Question: I just bought a new car. Should I say shehecheyanu? Does it matter that it is second hand?
Answer: The Mishna (Berachos 9:2) teaches that one recites a beracha upon hearing good news, building a new house or buying new items. According to the Gemara (Berachos 59b) one recites hatov vehametiv when others benefit from the good news or new items; otherwise, one says shehecheyanu (See Shulchan Aruch OC 222:1; 223:3, 5).
The Shulchan Aruch (OC 223:6) and Mishna Berura (223:13) explain that this only applies to items that are important and one is particularly happy about acquiring. The Shulchan Aruch (OC 223:3) writes that this applies equally to used items.
The Magen Avraham (223:5) notes that many people are not particular about this practice and the Shulchan Aruch Harav (Birchos Hanehenin 12:5) and Kaf Hachaim (OC 223:20) write that one only needs to recite shehecheyanu when buying new clothes. Nonetheless, R’ Moshe Feinstein (Igros Moshe OC 3:80) writes that one should recite shehecheyanu when buying a new car for oneself. When buying a family car, however, one should recite hatov vehametiv (See Rivevos Ephraim 1:375).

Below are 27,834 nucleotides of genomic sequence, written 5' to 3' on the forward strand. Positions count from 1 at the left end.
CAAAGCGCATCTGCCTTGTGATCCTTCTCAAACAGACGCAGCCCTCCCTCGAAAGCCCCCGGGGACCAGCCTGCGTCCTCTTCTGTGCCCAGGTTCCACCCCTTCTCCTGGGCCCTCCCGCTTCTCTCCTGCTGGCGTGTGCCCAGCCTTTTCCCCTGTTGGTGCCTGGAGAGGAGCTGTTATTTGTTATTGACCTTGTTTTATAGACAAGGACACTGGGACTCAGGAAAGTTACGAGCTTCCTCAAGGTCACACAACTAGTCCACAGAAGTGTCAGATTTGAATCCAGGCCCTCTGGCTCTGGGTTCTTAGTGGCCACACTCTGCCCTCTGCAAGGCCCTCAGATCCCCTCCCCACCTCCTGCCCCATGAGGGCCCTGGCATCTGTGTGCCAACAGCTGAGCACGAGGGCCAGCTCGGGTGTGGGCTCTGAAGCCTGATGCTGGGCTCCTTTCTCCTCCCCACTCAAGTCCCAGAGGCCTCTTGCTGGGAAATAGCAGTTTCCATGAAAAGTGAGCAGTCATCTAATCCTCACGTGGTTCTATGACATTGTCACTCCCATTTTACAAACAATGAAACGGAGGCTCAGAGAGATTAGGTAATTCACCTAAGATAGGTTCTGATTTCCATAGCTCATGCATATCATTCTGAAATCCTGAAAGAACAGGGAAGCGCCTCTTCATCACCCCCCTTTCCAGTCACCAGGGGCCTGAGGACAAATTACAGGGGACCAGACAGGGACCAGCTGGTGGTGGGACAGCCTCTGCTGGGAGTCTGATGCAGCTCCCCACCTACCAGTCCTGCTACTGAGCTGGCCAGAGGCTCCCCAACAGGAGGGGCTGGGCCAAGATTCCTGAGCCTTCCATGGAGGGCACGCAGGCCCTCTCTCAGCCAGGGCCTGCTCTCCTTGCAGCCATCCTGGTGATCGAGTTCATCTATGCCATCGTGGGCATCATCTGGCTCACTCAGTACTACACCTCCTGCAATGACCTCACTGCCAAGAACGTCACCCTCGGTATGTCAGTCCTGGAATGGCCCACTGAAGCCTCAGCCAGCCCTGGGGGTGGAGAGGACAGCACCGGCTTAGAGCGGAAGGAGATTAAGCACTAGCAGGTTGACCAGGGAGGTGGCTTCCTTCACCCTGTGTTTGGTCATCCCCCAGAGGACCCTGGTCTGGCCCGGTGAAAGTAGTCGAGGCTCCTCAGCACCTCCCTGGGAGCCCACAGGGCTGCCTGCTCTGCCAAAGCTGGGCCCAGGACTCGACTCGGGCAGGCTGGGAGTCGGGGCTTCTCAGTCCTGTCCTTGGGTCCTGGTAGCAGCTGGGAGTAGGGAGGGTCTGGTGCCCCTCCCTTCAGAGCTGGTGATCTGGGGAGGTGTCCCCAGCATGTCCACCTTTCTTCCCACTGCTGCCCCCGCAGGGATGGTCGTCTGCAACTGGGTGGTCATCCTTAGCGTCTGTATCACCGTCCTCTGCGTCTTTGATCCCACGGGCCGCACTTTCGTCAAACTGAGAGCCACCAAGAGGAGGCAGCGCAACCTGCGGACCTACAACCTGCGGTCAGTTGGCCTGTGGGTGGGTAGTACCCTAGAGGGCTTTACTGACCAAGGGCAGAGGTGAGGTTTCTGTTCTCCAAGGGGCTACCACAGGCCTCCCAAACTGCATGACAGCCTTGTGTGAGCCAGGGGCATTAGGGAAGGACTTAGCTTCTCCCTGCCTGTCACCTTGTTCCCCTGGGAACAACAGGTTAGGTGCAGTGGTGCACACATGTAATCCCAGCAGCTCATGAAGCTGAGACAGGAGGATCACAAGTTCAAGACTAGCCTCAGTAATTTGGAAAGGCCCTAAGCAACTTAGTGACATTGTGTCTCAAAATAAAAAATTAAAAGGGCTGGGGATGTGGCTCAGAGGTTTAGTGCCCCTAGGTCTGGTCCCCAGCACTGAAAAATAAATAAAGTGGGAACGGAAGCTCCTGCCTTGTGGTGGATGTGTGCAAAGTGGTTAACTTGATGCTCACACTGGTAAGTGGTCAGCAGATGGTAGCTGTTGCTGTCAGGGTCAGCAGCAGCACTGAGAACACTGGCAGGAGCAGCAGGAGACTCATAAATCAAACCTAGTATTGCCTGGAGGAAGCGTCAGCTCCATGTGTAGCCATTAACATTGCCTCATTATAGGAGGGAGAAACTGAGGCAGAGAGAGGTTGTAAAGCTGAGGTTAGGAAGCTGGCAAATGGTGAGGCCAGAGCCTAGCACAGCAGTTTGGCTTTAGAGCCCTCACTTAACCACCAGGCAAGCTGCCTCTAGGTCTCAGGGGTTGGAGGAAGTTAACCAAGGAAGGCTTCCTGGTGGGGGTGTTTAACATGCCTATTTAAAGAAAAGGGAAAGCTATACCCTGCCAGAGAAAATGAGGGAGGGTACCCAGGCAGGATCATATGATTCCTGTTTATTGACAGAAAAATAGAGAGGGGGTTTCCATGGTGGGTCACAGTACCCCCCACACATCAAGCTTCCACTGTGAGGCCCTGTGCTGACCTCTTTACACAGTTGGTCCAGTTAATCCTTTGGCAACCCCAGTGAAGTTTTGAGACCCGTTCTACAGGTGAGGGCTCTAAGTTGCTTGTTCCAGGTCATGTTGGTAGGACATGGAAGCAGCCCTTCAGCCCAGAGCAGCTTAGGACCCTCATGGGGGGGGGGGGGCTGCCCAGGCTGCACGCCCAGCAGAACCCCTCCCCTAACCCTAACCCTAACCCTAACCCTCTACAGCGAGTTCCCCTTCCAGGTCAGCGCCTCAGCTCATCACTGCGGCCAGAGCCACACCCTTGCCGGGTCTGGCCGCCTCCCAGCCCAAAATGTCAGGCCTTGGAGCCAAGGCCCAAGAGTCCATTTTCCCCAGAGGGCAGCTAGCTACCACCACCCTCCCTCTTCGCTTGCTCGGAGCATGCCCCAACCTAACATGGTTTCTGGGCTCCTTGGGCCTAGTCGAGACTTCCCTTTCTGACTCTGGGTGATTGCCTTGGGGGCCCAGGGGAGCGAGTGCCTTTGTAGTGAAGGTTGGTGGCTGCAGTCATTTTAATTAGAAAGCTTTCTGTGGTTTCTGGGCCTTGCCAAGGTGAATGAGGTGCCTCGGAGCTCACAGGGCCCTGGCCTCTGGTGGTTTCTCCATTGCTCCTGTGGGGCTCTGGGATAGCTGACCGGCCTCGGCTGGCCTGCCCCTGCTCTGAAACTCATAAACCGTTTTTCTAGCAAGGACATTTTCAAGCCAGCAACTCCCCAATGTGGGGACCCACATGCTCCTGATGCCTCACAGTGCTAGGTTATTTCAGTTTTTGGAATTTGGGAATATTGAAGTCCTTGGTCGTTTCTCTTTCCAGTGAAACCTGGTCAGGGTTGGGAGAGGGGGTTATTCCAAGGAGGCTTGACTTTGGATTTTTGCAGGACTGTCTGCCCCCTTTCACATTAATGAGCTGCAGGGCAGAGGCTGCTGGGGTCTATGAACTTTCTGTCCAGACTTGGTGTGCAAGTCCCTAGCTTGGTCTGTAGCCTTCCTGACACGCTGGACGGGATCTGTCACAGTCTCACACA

R’ Chaim Falagi (Lev Chaim 3:52) held that one buying something on finance does not recite a beracha as their simcha is diminished somewhat. R’ Eliezer Waldenberg (Tzitz Eliezer 12:19) however, disagrees, arguing that one even recites shehecheyanu when one is left a significant inheritance when one’s relative dies.
If the car needs servicing, one should wait until any repairs have been done before saying the beracha (See Mishna Berura 223:17).
In conclusion, one should say a beracha on buying a new car, regardless of whether it was used or bought on finance. If they were buying it for themselves, they should say shehecheyanu. If they were buying a family car, they should say hatov vehametiv.